Author Topic: Modulation  (Read 1978 times)

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mjf1947

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Modulation
« on: May 10, 2012, 11:42:18 AM »
I could use some suggestions on the move from from E major/e minor to Gb major.  ???

Mark

winknotes

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Re: Modulation
« Reply #1 on: May 10, 2012, 12:08:40 PM »
Enharmonicaly it's only a whole step (E -> F#).  So maybe that will make it easier?  I'd say there are several ways to get there.  Better would be to post some of your trials and we could comment. 
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suspenlute

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Re: Modulation
« Reply #2 on: May 10, 2012, 07:15:55 PM »
I agree it would help to have something more specific about how/where/why such modulation is taking place. Being me I'd probably just stick a Ddim chord in there somewhere...



E-Ddim-C#(Db)-Gb

But of course that's just a harmonic skeleton and those notes most likely wouldn't actually be played, at least not like that.

Shevek

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Re: Modulation
« Reply #3 on: June 14, 2012, 03:32:28 AM »
A wise person once told me "if you want to go somewhere, go there."

That said, in certain styles a cadence only feels right if it is preceded by a certain amount of circumlocution.

I think an important question, then, is why you want to go there. What structural functions do these keys have in the piece as a whole? Are they temporary stopping places or major destinations, or even home bases (yes, you can have more than one)? Do they have different functions? Is there a voice leading skeleton to the piece's tonal structure that this modulation fits into? Is this modulation a large scale neighbor movement, a sequence, or some other kind of surface gesture? Once you can answer these questions, you can begin to think about how to modulate so that your music reflects that structure.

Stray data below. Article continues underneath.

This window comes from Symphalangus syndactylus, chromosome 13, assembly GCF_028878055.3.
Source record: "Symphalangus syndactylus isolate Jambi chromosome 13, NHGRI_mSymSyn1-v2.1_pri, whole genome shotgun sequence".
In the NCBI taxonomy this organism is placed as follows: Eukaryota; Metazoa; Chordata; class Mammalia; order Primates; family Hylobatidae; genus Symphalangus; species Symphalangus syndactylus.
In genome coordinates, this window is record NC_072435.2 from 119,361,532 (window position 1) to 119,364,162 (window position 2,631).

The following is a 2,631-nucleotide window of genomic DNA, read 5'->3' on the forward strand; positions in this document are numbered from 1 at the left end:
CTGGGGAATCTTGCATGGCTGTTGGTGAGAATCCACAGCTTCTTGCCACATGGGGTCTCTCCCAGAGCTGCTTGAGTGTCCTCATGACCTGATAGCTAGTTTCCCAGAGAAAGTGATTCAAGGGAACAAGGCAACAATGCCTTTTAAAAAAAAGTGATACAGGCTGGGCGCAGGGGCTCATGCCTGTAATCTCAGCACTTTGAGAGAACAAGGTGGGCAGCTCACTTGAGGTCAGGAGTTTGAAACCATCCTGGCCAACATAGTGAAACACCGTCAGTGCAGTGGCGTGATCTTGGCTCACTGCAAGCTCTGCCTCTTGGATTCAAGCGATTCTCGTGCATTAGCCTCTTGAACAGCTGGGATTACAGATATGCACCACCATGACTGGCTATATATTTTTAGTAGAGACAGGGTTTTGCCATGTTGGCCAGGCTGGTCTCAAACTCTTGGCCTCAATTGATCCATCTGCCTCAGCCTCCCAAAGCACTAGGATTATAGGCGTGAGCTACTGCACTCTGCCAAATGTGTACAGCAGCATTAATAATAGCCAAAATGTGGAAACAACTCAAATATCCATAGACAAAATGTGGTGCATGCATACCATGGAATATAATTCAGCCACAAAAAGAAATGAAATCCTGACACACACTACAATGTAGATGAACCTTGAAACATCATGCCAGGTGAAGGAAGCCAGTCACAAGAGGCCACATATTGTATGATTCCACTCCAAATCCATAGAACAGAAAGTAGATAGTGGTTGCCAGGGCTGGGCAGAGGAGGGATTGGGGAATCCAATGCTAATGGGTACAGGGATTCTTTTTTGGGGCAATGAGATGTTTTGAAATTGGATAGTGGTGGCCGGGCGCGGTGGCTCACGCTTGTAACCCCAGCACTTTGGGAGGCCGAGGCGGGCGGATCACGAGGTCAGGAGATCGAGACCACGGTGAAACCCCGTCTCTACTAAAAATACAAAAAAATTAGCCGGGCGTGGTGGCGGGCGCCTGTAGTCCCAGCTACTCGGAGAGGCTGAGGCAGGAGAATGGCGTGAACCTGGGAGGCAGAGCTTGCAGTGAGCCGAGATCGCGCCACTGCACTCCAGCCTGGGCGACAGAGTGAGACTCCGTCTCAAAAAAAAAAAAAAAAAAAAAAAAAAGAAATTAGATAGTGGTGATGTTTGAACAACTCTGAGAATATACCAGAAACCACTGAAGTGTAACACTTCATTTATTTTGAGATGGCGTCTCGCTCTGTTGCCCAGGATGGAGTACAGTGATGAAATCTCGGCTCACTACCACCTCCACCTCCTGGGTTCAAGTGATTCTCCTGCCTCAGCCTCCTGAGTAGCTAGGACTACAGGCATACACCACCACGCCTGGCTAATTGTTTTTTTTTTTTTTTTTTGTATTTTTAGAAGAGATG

For instance, a temporary tonal stopping place may not need an unambiguous cadence, but can be simply implied by some suggestive chromatic chords, while an important structural key area may warrant a stronger, more diatonic language. Dual functioning chords can be used to suggest a larger scale structural tonality even as the music moves through different surface keys. Emphasizing important scale degrees of the larger tonal context can allow the melody or the skeleton of the melody to contradict or reaffirm the tonality suggested by the harmony.

I think it can also be helpful to think about whether you want your tonal areas to be static regions like in a rock song: here is key A for a section, now here is key B for a different section. Or you might want to think of tonal areas rather as journeys from one place to the next, with strong cadences as structural events rather than everyday occurrences.

How and why to modulate is one of the biggest questions to tackle in composition, so I hope this gives you some helpful food for thought in approaching it. I suppose I could suggest some of the common chords I would gravitate to, but I think really there is no right or wrong way from point A to point B. All I can say is follow your ear and study lots of great composers to build a toolbox of different modulation strategies. Some of my favorite modulations are the modulation to the second tonal area in the second movement of Beethoven 5, the return to F at the beginning of the last big section of the Adagietto from Mahler 5, and the "unwinding of the spring" rapid modulation around the circle of fifths at the climax of the Kyrie from Mozart's Requiem.